Why Does IRS Code 971 Have a Future Date?

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When you see IRS Code 971 with a future date, it means that your tax refund will be held until at least the specified date.

Understanding IRS Code 971 Refund Delays

IRS code 971 represents a refund delay code, which means that the IRS will withhold your tax refund until they verify some information on your tax return.

When you access your tax transcript and notice code 971 or other codes, you’re viewing the same data that the IRS’s outdated computer system sees. Delay codes instruct the system not to release your tax refund immediately.

Many delays are automatic. For instance, when you claim a refundable tax credit, there may be an extra hold on your refund, especially if you file early. This is because numerous individuals commit tax fraud through refundable credits, prompting the IRS to wait until they receive your tax forms from your employer and other sources.

Some delays occur as the IRS reviews each tax return when they arrive. If the computer system identifies a potential mistake or inaccurate claim, it will delay the tax refund until an IRS agent can review your tax return.

When you encounter a delay, you might receive the refund you claimed, or you may receive communication from the IRS. The delay simply indicates that you are in the automatic waiting period or that they are still reviewing something.

Therefore, when you see IRS code 971 with a future date, it means that the IRS is delaying your refund until at least that date. At that point, you may receive your refund, or you can review your tax transcript again to see if the IRS has extended the delay.

What to Do

Since a refund delay code merely indicates that the IRS is reviewing your tax return, there’s not much you can do at this stage. Some individuals opt to call the IRS, but this won’t expedite the process, and you’ll only stress yourself out waiting on hold for hours.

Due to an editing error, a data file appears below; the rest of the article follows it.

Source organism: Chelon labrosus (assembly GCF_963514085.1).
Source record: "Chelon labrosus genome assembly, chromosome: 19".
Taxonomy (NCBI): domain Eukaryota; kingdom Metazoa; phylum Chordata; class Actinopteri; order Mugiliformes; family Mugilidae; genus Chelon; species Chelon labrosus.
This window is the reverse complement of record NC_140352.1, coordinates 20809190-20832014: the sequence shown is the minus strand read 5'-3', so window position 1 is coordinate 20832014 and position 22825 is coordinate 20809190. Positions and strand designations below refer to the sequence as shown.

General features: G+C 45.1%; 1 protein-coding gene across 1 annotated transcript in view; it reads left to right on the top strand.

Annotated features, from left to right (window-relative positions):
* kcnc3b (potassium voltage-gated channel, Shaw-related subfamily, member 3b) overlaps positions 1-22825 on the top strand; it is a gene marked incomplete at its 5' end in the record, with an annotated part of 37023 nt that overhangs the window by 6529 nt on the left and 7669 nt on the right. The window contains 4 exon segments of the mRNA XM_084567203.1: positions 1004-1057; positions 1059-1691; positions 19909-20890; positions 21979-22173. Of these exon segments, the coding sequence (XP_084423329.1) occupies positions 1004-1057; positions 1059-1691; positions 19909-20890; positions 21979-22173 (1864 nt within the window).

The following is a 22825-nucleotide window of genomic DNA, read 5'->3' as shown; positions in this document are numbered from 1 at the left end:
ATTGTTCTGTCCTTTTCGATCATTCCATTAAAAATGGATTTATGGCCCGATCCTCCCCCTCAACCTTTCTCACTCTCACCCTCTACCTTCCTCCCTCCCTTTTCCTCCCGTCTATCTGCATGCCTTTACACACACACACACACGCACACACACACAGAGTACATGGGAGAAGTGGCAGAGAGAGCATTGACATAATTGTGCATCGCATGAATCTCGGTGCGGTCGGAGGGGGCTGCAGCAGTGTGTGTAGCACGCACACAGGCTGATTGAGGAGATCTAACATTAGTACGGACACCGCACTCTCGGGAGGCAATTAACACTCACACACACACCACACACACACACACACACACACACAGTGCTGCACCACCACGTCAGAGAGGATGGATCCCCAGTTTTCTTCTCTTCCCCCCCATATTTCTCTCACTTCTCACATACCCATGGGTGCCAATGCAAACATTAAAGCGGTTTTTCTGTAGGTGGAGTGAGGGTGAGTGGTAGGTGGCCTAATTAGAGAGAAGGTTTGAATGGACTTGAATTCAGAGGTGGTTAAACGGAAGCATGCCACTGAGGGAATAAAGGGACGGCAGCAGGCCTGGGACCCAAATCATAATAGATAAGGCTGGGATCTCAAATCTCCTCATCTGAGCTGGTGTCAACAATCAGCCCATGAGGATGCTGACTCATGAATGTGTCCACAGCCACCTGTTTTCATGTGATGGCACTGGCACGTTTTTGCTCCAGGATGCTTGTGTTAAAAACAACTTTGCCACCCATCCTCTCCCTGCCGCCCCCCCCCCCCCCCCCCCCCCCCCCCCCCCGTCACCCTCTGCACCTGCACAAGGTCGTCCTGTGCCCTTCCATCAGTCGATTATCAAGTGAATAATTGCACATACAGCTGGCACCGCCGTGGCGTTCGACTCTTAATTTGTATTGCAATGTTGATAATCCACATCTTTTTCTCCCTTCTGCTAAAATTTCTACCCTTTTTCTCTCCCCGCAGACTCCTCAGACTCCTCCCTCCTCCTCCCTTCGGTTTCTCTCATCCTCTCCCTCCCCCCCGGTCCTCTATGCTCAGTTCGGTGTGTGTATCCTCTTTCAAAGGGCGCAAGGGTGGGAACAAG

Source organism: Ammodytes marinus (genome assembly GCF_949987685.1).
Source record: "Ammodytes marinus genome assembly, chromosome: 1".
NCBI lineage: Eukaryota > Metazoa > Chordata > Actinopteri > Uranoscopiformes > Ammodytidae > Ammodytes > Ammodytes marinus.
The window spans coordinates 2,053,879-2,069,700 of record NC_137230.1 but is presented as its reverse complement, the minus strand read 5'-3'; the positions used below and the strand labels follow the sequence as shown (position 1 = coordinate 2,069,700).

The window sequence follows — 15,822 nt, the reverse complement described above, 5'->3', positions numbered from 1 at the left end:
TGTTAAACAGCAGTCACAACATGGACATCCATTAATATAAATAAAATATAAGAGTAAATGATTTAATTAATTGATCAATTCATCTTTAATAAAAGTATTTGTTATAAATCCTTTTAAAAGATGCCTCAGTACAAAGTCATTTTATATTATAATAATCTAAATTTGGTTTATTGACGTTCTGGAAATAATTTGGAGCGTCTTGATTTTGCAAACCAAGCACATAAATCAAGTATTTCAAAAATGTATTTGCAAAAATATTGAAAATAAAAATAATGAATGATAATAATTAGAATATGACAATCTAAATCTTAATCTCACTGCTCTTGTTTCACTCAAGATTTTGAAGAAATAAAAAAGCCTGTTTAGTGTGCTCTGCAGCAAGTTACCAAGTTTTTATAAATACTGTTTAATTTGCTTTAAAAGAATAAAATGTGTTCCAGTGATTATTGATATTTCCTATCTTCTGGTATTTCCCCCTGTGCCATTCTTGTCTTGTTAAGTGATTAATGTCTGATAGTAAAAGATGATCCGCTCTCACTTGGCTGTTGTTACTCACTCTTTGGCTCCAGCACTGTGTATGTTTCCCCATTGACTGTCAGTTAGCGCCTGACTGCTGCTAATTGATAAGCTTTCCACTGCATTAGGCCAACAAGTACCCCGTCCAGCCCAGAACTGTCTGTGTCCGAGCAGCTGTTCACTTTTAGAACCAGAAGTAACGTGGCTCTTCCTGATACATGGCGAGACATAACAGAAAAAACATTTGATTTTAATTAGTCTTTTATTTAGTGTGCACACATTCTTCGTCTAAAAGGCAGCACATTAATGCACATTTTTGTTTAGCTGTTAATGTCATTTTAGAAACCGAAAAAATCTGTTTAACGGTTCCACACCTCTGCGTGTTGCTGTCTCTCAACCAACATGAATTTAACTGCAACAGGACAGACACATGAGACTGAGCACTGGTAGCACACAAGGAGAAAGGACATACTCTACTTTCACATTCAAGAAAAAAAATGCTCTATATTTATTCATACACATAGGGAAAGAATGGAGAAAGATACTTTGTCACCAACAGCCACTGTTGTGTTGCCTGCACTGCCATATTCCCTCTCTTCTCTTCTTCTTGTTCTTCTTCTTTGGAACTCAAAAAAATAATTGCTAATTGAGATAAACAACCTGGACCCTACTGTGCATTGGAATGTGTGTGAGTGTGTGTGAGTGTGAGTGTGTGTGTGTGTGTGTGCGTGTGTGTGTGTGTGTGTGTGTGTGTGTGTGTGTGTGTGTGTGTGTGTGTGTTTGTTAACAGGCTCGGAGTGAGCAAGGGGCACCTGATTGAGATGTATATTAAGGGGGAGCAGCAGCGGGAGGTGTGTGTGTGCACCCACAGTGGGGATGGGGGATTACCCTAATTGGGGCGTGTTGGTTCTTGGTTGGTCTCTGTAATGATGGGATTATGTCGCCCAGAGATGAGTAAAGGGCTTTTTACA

It’s not worth reaching out to the IRS until you receive a letter or several weeks have passed without any status updates in your account.

A common error people make is changing their bank account before their refunds arrive. You cannot modify your tax refund direct deposit details after submitting your tax return.

If you close your bank account, the IRS will send your refund to your former bank. This will cause your refund to be returned to the IRS, and it will take a few more weeks for them to send you a check.

If you happen to move while awaiting your tax refund, remember to update your address with the Post Office and on the IRS website.

Assistance for IRS Refund Delays

There isn’t a specific place to seek help with an IRS refund delay. The delay simply indicates that you’re in the queue.

If and when the IRS informs you that they’re modifying your refund, consult a tax professional if you don’t comprehend the changes or disagree with them.

One additional step you can take if your refund is significantly delayed (i.e., waiting for months without any updates from the IRS) is to contact your local Congressman’s office. Congressional staff members can assist you in contacting the IRS or other government agencies to help expedite the process.

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